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High light, soft light - studio lighting beginners' guide

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Category: Studio Lighting and Flash

High light, soft light - studio lighting beginners' guide - Attaching a flash umbrella to your studio flash light is the first step to better lighting and is one of the basic principals of lighting “The bigger the light the softer it is”. Here we explain one of the basic lighting improvements in our studio lighting beginners' guide series. Words and Pictures Chris Burfoot AMPA ASWPP

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Generally speaking for flattering lighting, light should come from above. Light from below is very un-natural, as you can see! There was a very old camera club rule that nose shadows should go down but should not cut into the lip. I don’t believe in rules for lighting - it depends on what you are trying to achieve. This lighting style would make a great “evil” theatrical portrait!
Hard Light, Soft Light. One of the basic principals of lighting is that “The bigger the light the softer it is”.

You can see from this example that the on-camera flash is a very hard light because it is also very small - about 2x1cm! Our other photographs have so far been taken with a studio flash fitted with a 16cm reflector. This has the immediate effect of making the light softer simply because it is bigger. But if we fire the head into an umbrella we can make our light source bigger still and we can spread the light over a larger area softening it further.

Think about nature. In the desert in Africa the Sun is a tiny point source of light and it therefore gives a very hard high contrast light. We all know that the Sun is immense but because it is 93 million miles away, in relation to us it looks very small. On the other hand if we think about a typical summer in the UK where we have cloud cover from horizon to horizon, the whole dome of the sky becomes our light source. This gives very soft light with hardly any shadows.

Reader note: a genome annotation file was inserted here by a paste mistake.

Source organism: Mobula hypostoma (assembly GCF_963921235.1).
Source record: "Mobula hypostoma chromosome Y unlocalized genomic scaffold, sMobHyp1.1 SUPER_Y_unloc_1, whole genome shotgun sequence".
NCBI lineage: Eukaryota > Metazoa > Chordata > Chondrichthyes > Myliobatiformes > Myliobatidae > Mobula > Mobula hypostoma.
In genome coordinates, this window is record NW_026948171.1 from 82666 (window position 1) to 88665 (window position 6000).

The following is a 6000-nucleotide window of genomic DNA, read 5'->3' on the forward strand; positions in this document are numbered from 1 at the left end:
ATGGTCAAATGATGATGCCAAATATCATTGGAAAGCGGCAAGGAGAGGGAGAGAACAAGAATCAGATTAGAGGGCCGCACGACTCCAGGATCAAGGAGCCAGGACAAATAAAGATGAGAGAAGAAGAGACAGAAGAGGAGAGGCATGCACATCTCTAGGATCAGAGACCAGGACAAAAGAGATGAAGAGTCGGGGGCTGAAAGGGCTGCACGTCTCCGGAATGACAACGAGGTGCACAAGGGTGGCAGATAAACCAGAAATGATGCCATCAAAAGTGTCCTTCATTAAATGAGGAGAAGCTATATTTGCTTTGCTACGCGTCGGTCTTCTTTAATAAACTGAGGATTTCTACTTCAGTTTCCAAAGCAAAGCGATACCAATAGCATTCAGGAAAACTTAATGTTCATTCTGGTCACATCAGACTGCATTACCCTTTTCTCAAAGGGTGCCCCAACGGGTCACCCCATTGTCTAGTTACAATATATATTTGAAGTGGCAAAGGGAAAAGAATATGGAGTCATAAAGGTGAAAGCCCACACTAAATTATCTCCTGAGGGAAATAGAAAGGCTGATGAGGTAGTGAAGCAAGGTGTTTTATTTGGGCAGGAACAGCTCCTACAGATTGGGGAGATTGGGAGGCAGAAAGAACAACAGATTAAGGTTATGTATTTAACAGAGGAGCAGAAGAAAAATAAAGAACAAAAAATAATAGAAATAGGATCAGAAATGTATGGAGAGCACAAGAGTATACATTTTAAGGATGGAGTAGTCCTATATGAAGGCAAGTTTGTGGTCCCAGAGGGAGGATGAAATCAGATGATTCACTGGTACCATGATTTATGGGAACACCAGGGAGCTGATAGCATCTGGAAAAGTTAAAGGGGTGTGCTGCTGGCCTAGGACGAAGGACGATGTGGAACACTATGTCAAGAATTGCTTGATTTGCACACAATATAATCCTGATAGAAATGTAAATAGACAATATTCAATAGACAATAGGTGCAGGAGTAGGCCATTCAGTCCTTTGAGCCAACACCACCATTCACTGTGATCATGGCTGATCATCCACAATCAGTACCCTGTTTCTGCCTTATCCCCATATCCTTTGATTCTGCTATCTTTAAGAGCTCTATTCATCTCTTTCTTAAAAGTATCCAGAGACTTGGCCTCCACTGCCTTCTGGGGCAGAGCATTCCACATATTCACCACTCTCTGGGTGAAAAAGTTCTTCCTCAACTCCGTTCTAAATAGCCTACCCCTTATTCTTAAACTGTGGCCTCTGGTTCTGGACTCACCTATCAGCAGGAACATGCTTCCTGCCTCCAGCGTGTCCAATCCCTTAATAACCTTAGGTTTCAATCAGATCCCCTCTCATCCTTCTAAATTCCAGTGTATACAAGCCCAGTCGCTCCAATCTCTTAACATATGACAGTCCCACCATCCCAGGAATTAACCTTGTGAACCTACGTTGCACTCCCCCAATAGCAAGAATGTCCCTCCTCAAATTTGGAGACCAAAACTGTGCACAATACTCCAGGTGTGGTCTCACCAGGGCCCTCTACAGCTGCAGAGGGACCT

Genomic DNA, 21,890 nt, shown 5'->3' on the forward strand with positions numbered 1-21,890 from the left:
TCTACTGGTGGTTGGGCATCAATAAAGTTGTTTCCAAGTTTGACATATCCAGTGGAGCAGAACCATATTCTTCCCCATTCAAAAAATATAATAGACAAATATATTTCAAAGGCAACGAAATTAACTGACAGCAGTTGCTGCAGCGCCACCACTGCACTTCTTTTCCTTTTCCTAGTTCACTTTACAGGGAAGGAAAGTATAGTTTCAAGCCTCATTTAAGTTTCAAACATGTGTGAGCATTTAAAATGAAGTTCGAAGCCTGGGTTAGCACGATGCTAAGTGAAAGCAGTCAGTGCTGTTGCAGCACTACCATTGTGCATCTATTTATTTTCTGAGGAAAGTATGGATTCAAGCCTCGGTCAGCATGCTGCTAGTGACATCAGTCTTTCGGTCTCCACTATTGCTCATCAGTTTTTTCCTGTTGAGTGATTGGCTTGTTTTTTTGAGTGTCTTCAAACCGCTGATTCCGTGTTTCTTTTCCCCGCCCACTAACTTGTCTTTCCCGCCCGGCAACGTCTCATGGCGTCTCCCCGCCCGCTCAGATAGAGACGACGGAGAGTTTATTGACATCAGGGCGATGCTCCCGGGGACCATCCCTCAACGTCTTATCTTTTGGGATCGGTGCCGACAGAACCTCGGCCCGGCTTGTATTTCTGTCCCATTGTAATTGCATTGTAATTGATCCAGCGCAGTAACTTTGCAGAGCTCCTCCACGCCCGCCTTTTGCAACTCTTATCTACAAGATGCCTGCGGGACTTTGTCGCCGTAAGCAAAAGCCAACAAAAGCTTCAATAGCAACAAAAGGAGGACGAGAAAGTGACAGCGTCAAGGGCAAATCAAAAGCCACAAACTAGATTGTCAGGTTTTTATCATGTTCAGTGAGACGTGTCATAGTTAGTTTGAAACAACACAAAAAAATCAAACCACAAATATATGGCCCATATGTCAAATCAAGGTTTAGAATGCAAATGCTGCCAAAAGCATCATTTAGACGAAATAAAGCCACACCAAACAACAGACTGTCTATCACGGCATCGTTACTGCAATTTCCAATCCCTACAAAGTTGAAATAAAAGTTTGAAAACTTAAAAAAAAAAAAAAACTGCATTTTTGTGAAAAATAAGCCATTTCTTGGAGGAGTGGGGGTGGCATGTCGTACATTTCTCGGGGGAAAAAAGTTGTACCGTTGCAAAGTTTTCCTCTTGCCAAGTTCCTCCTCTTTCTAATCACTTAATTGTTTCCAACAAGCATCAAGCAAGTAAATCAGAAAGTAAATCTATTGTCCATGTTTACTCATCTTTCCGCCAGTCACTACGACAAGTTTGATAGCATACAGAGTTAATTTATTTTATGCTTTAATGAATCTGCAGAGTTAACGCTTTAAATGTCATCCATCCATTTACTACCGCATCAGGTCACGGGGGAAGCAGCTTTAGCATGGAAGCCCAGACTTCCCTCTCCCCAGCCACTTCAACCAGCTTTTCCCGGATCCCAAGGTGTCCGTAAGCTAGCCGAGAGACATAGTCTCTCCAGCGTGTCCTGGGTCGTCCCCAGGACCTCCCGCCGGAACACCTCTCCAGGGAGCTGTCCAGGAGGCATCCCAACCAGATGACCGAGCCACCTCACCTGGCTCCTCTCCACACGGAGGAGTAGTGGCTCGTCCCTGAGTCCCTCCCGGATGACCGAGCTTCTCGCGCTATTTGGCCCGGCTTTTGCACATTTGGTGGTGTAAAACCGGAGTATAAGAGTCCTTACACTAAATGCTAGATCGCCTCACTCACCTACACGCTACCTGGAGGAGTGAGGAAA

Making light softer
So, let’s fit an umbrella onto our light and see what happens. Tip: When using a brolly don’t forget to adjust it so that the modelling light is filling, but is not spilling over the edge of it - don’t waste your light!

flash lighting
Taken with on-camera flash - Red-eye and shadows - yuk!
studio lighting
Light from below is not very flattering!
By adding a silver brolly to our head we have increased the diameter of the light from 16cm to 85cm. We are also now using reflected light rather than direct. The light is softer and more flattering. Note that we have still retained the shading on the left and the background has become darker as there is not so much light falling onto it. Silver brollies retain a reasonable amount of contrast
studio lighting diagram
studio lighting brolley
Using an Umbrella softens the light.

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vlaaitje  7 Netherlands
23 Jul 2007 - 3:57 PM

very interesting as well...I was thinking to buy the starter set..so it is good to read first some info about it. It is a pity that not much members look at these info....its very handy to know !!

Thanks for that

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20 Feb 2008 - 3:09 AM

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amplacem  6 United States
20 Feb 2008 - 3:09 AM

great starter info! Smile

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